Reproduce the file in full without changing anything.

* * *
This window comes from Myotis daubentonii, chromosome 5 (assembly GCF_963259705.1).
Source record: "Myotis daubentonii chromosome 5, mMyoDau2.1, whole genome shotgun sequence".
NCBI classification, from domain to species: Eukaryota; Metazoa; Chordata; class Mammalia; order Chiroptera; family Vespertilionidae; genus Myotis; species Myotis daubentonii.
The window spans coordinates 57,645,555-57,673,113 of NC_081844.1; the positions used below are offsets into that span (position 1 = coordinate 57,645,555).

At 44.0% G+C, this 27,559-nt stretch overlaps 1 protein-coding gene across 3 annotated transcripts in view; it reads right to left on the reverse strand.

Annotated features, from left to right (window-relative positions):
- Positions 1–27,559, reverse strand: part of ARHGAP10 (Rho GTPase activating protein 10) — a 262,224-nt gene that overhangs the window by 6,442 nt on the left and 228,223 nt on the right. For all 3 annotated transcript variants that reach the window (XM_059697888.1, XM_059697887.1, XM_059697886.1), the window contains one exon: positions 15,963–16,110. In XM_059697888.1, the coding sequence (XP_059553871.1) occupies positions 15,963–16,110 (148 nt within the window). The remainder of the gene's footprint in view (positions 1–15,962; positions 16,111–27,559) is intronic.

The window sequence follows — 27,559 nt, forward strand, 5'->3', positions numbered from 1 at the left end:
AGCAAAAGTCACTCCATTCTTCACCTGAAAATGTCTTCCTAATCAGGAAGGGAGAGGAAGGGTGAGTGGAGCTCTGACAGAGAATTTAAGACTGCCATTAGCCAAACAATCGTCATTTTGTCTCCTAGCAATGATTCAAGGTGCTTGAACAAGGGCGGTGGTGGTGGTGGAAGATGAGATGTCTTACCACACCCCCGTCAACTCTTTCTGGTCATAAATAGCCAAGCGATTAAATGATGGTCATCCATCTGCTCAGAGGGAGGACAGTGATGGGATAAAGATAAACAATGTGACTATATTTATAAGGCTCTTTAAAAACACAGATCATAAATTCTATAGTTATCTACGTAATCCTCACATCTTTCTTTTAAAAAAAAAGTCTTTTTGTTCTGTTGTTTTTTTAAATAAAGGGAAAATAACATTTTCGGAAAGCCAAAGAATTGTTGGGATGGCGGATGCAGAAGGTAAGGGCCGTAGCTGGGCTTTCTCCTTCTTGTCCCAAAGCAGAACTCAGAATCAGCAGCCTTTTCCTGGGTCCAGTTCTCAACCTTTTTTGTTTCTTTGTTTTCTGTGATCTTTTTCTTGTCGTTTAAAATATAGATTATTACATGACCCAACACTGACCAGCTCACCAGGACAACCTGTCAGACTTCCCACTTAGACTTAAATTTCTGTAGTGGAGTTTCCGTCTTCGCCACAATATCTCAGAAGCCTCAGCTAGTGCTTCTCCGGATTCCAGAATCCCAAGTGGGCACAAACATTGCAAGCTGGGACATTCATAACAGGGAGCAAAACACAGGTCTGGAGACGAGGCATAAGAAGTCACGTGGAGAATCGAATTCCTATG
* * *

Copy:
This window comes from Myotis daubentonii, chromosome 5 (assembly GCF_963259705.1).
Source record: "Myotis daubentonii chromosome 5, mMyoDau2.1, whole genome shotgun sequence".
NCBI classification, from domain to species: Eukaryota; Metazoa; Chordata; class Mammalia; order Chiroptera; family Vespertilionidae; genus Myotis; species Myotis daubentonii.
The window spans coordinates 57,645,555-57,673,113 of NC_081844.1; the positions used below are offsets into that span (position 1 = coordinate 57,645,555).

At 44.0% G+C, this 27,559-nt stretch overlaps 1 protein-coding gene across 3 annotated transcripts in view; it reads right to left on the reverse strand.

Annotated features, from left to right (window-relative positions):
- Positions 1–27,559, reverse strand: part of ARHGAP10 (Rho GTPase activating protein 10) — a 262,224-nt gene that overhangs the window by 6,442 nt on the left and 228,223 nt on the right. For all 3 annotated transcript variants that reach the window (XM_059697888.1, XM_059697887.1, XM_059697886.1), the window contains one exon: positions 15,963–16,110. In XM_059697888.1, the coding sequence (XP_059553871.1) occupies positions 15,963–16,110 (148 nt within the window). The remainder of the gene's footprint in view (positions 1–15,962; positions 16,111–27,559) is intronic.

The window sequence follows — 27,559 nt, forward strand, 5'->3', positions numbered from 1 at the left end:
AGCAAAAGTCACTCCATTCTTCACCTGAAAATGTCTTCCTAATCAGGAAGGGAGAGGAAGGGTGAGTGGAGCTCTGACAGAGAATTTAAGACTGCCATTAGCCAAACAATCGTCATTTTGTCTCCTAGCAATGATTCAAGGTGCTTGAACAAGGGCGGTGGTGGTGGTGGAAGATGAGATGTCTTACCACACCCCCGTCAACTCTTTCTGGTCATAAATAGCCAAGCGATTAAATGATGGTCATCCATCTGCTCAGAGGGAGGACAGTGATGGGATAAAGATAAACAATGTGACTATATTTATAAGGCTCTTTAAAAACACAGATCATAAATTCTATAGTTATCTACGTAATCCTCACATCTTTCTTTTAAAAAAAAAGTCTTTTTGTTCTGTTGTTTTTTTAAATAAAGGGAAAATAACATTTTCGGAAAGCCAAAGAATTGTTGGGATGGCGGATGCAGAAGGTAAGGGCCGTAGCTGGGCTTTCTCCTTCTTGTCCCAAAGCAGAACTCAGAATCAGCAGCCTTTTCCTGGGTCCAGTTCTCAACCTTTTTTGTTTCTTTGTTTTCTGTGATCTTTTTCTTGTCGTTTAAAATATAGATTATTACATGACCCAACACTGACCAGCTCACCAGGACAACCTGTCAGACTTCCCACTTAGACTTAAATTTCTGTAGTGGAGTTTCCGTCTTCGCCACAATATCTCAGAAGCCTCAGCTAGTGCTTCTCCGGATTCCAGAATCCCAAGTGGGCACAAACATTGCAAGCTGGGACATTCATAACAGGGAGCAAAACACAGGTCTGGAGACGAGGCATAAGAAGTCACGTGGAGAATCGAATTCCTATG